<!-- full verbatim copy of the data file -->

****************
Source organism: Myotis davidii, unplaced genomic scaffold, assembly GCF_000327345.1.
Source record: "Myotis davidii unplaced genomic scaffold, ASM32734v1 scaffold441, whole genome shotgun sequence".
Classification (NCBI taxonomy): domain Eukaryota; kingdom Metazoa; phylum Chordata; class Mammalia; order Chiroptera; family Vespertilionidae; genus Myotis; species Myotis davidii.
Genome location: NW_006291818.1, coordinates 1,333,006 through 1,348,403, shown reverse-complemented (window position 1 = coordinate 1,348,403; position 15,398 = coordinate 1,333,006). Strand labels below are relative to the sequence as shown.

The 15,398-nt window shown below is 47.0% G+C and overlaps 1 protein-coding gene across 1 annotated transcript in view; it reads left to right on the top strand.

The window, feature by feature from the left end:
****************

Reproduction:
Source organism: Myotis davidii, unplaced genomic scaffold, assembly GCF_000327345.1.
Source record: "Myotis davidii unplaced genomic scaffold, ASM32734v1 scaffold441, whole genome shotgun sequence".
Classification (NCBI taxonomy): domain Eukaryota; kingdom Metazoa; phylum Chordata; class Mammalia; order Chiroptera; family Vespertilionidae; genus Myotis; species Myotis davidii.
Genome location: NW_006291818.1, coordinates 1,333,006 through 1,348,403, shown reverse-complemented (window position 1 = coordinate 1,348,403; position 15,398 = coordinate 1,333,006). Strand labels below are relative to the sequence as shown.

The 15,398-nt window shown below is 47.0% G+C and overlaps 1 protein-coding gene across 1 annotated transcript in view; it reads left to right on the top strand.

The window, feature by feature from the left end: